Do Single People Pay More Taxes Than Couples With Kids?

Matt Shelly
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Tax season can be a headache whether you're single or married with kids. The age old debate of whether it's better to be single or responsible for a family when the IRS comes to collect still rages. Tax breaks and penalties for individuals, couples and families can vary widely, so it's important to consider all the factors to determine if you'll pay more than your married counterparts.

While it is largely believed that the single tax payer always pays more, there are many instances in which being single is a major tax advantage. In fact, many married couples choose to file separately in order to reap maximum benefit from tax breaks applicable to them. In this case, you are still required to file as a married person, but you would file separately as an individual rather than jointly as a couple. Until 2013, when a slew of tax law adaptations alleviated the issue, married couples who filed jointly were taxed significantly more than their counterparts who fired separately but made the same amount. Tax payers who faced significant medical expenses totaling 10 percent of their income or more can also pay less if they file independently thanks to a major tax exemption.

The line between single and married tax laws may seem blurry, especially when it comes to tax breaks, but in almost all cases parents with children pay significantly lower taxes than a single tax payer or married tax payers without children. The IRS officially recognizes a $1,000 tax credit per child as long as you can prove that the parental relationship meets certain criteria. In order to receive the tax credit, you must be able to legally claim your child as a dependent.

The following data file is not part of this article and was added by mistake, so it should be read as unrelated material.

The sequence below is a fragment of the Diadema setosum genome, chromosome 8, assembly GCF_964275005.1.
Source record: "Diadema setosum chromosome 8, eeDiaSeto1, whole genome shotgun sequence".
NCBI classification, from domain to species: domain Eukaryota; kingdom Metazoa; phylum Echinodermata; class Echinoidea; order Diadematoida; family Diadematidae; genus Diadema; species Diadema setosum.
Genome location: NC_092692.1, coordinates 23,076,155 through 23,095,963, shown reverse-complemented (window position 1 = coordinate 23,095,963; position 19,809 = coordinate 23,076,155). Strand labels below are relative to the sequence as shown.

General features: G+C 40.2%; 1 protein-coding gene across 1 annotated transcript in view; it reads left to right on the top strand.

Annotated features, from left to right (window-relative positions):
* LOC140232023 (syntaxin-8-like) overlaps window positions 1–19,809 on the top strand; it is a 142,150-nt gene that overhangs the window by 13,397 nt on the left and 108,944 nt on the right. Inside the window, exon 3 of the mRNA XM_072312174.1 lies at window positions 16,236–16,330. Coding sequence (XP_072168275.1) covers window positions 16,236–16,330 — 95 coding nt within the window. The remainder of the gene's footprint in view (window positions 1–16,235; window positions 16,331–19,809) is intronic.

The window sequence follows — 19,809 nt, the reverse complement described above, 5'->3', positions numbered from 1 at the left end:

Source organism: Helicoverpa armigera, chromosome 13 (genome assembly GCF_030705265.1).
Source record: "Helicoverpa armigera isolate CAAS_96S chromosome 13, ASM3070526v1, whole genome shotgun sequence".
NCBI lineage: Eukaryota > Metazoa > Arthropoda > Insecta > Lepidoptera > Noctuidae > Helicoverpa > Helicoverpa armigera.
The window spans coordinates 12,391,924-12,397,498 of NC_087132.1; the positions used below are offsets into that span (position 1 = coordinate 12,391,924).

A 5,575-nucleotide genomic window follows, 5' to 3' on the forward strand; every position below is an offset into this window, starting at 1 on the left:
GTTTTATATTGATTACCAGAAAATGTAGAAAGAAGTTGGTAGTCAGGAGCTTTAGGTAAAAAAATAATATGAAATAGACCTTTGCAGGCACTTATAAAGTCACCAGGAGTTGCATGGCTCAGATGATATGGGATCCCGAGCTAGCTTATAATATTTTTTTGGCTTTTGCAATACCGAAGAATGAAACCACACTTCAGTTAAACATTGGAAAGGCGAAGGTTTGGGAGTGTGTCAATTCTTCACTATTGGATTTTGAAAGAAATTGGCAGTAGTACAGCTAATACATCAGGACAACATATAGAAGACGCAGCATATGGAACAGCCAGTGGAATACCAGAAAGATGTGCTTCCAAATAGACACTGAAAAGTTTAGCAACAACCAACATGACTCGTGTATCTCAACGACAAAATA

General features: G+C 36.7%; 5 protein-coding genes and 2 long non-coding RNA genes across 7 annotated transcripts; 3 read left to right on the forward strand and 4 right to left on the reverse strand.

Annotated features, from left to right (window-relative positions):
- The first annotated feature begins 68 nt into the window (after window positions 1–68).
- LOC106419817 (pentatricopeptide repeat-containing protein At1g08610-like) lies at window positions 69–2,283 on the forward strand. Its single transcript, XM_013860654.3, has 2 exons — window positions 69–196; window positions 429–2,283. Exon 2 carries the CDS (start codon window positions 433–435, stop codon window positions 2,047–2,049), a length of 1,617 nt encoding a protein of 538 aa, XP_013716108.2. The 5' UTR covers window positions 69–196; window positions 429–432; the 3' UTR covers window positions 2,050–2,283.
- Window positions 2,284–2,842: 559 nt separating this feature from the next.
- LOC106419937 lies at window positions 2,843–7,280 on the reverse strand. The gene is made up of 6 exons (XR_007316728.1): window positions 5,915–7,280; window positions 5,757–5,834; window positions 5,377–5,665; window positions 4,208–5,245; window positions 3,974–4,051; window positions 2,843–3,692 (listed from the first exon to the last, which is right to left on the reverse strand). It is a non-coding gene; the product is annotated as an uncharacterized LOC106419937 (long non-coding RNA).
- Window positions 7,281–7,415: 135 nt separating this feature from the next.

If you're single, one way you can cut down on the amount you pay in taxes is to be vigilant about finding the tax breaks that apply to them. Various tax breaks are offered to single individuals, including breaks for those who serve in various public service fields, medical bills, charitable donations, and business-related expenses. For example, if you have a job in a high-demand area like teaching in an inner city school, you may be able to get a significant deduction. Also stay on the look out for new tax penalties that have come about with the 2014 Affordable Care Act.

Due to significant changes in tax law and regulations, filing taxes as a single person can be costlier now than ever. There are numerous tax breaks for families with children, but in some cases you can actually pay less as a single person than you would if you were married. Stay on top of recent changes in tax law for the best chance at a great return.


(Photo courtesy of photokanok /


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